Around eight years ago, a starry-eyed, ambitious girl stepped into a school building. Armed with a few handbooks, lofty goals, and a pretty lesson planner, she blithely welcomed seventeen third-graders into her classroom… and her heart.
A mere four days later, this same girl sat at her big teacher’s desk, head in her arms, sobbing. She wished fervently that the thought of teaching had never, ever entered her mind. “It’s not like they said teaching would be like,” she realized.
Looking back now, I’ve forgotten what all went through my mind that evening (yes, that was me), but I know that teaching is never what you expect it to be. Currently in my sixth year of teaching, I’m still surprised at the curveballs teaching throws my way. Many of them are pleasant surprises, some are unpleasant, some are neither… they’re just things you’d never thought of.
Recently I had a conversation with a coteacher that inspired me to write a listicle on…
The Things They Don’t Tell You In Teacher’s Training
(not an exhaustive list) ;-P
- It’s not just a profession. It’s a lifestyle. Yes, technically weekends are free. But they’re not. Instead of pursing your hobbies, you’ll do fourth grade science experiments to make sure they work. Instead of reading an adult novel, you’ll read junior books about talking animals… and you’ll enjoy it. And it’s not a bad thing. It’s just something you’ll realize very soon. Teaching isn’t a profession you leave at work.
- You’ll hear weird things coming out of your mouth. “Don’t put that sandwich on your head.” “No, you weren’t born in 2019.”* “Take that out of your mouth (referring to dirty balloon the student found out in the playground).” Plus a few that I won’t mention! *gem from a first-grade teacher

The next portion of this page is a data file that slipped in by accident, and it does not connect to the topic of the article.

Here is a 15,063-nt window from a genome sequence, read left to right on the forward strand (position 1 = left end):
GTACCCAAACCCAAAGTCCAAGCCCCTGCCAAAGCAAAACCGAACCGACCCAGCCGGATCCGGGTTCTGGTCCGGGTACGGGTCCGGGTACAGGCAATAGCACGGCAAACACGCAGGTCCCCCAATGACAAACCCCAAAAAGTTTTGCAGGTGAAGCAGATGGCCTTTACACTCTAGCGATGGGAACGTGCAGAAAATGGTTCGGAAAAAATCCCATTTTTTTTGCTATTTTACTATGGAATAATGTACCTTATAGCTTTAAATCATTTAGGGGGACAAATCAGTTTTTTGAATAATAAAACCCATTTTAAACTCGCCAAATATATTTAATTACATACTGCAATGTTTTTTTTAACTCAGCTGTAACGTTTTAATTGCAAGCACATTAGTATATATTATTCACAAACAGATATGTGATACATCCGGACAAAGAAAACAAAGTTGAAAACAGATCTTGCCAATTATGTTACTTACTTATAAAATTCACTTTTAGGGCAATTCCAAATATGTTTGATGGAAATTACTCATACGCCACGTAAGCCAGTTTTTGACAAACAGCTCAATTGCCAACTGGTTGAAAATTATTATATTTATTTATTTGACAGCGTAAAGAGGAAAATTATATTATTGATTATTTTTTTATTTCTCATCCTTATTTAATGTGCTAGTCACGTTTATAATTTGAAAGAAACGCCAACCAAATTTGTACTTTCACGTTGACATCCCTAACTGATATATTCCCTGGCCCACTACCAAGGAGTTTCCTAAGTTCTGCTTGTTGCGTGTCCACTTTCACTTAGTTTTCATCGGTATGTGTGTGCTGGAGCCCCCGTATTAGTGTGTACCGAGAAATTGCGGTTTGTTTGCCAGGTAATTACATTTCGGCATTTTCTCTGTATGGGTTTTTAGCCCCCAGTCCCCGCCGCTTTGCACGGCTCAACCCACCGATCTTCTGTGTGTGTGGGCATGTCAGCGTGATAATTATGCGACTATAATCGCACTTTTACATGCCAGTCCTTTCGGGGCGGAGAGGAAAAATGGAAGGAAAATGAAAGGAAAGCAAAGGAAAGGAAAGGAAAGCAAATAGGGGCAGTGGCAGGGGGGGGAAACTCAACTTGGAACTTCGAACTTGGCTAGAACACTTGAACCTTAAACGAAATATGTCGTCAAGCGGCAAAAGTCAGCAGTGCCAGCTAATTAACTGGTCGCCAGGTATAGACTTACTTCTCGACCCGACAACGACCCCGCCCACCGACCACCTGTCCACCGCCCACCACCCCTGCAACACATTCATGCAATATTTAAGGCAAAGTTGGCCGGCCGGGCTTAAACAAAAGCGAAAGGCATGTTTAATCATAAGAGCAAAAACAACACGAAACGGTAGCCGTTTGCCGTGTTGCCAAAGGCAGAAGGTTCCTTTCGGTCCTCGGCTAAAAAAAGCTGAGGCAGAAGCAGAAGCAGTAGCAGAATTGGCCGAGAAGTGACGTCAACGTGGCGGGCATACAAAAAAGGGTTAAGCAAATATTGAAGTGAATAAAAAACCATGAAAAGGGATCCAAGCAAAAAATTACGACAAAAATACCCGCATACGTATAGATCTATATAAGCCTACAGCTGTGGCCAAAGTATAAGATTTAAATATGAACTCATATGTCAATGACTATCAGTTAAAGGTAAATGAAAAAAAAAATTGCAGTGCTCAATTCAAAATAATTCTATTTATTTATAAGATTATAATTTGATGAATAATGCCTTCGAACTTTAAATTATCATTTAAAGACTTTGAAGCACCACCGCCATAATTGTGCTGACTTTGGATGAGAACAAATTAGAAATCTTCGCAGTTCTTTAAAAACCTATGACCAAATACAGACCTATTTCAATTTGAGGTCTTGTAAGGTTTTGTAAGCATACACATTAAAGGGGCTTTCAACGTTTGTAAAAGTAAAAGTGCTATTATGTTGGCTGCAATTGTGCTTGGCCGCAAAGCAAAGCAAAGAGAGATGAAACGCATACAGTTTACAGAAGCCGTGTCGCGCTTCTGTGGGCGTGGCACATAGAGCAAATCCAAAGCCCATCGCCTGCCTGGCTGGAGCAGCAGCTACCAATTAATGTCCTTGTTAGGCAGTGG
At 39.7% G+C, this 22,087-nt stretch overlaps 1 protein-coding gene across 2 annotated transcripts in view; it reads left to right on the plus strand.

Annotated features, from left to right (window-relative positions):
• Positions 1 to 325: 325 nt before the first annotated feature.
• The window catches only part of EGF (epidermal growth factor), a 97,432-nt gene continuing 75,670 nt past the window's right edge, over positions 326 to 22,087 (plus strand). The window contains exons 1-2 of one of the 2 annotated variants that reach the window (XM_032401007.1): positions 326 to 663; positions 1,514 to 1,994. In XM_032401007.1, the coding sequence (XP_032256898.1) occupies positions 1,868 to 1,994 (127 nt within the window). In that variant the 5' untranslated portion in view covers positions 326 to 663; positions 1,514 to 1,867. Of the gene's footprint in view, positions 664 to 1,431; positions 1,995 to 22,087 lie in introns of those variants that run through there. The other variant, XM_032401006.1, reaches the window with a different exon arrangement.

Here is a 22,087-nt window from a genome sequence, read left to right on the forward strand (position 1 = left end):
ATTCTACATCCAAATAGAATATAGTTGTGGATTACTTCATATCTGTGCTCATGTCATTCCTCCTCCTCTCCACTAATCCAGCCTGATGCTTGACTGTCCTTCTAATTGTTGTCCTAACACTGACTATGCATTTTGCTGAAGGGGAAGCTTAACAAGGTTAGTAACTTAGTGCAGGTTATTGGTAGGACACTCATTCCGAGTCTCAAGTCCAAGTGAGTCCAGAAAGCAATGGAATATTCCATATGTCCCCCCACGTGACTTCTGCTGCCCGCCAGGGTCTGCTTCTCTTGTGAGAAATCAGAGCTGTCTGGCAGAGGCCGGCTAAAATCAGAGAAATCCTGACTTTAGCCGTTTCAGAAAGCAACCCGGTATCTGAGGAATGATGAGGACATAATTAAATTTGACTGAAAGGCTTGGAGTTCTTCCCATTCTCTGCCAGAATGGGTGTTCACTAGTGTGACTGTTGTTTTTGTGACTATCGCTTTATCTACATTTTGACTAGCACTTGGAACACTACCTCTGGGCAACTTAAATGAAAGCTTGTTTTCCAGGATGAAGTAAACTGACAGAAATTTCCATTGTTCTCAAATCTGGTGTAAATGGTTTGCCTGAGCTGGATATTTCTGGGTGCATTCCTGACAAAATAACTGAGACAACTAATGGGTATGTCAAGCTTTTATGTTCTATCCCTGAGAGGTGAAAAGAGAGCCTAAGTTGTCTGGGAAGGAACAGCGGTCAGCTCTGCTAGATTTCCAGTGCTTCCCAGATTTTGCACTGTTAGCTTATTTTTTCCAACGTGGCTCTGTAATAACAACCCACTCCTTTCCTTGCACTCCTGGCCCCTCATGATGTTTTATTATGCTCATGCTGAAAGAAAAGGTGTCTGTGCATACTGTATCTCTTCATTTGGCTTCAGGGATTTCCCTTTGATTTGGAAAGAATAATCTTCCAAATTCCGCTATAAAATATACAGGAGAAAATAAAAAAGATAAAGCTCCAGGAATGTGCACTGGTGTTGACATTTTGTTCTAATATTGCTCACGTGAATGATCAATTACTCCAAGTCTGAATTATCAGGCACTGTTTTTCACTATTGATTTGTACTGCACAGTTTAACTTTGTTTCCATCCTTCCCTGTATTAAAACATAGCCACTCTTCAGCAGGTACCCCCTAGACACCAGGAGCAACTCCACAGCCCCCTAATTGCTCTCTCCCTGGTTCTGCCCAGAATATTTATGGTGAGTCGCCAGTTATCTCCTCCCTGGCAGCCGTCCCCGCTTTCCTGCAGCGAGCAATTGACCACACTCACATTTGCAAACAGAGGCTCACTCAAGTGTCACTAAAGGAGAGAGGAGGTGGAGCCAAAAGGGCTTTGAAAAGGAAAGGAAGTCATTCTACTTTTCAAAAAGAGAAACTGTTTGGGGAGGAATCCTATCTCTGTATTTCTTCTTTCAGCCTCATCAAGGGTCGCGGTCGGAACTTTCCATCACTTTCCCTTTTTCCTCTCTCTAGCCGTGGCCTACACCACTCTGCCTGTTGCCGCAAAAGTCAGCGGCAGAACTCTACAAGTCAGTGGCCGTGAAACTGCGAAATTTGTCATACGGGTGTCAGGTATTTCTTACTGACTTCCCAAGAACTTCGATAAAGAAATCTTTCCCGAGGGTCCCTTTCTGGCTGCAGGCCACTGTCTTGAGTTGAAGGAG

- You’ll get strangely excited about back-to-school sales. While your friends shop for clothes, you’ll ‘ah’ and ‘oh’ over new markers, fine-tip Sharpies in 24 colours (!!!!!), cute motivational stickers, Smiley Face sticky notes… ON SALE!!!!!!!!
- Bonus Pro Tip: Don’t drink a glass of chocolate milk for breakfast, a 10 oz travel mug of coffee during your commute, and a 20 oz bottle of water during the first class time. Unless you come with a super-sized bladder, it’s disaster. Potty breaks are harder to find than that favourite green pen of yours.
- You’ll cry. Hopefully not too often, hopefully when you’re alone, and hopefully you’ll feel better afterwards. But you’ll cry. When a beloved student deliberately and repeatedly disobeys. When you pour all your heart out for a child, and know they go home to a horrid home situation. When parents side with their child’s twisted stories against you. When you are exhausted, drained, and at your wits end, and it’s only 12:06 am on Monday night.
- You’ll laugh. Oh, you’ll laugh. You can’t throw nineteen kids in a room for seven hours and not find something to laugh about. Sometimes you’ll laugh at their wild stories. Sometimes you’ll laugh at silly knock-knock jokes. Sometimes you’ll break into uncontrollable laughter during class time. (Yes, that recently happened to me during singing. Don’t ask.) Sometimes you’ll laugh… later. In the teacher’s lounge. At the supper table with your family. During the night. (Again, don’t ask.)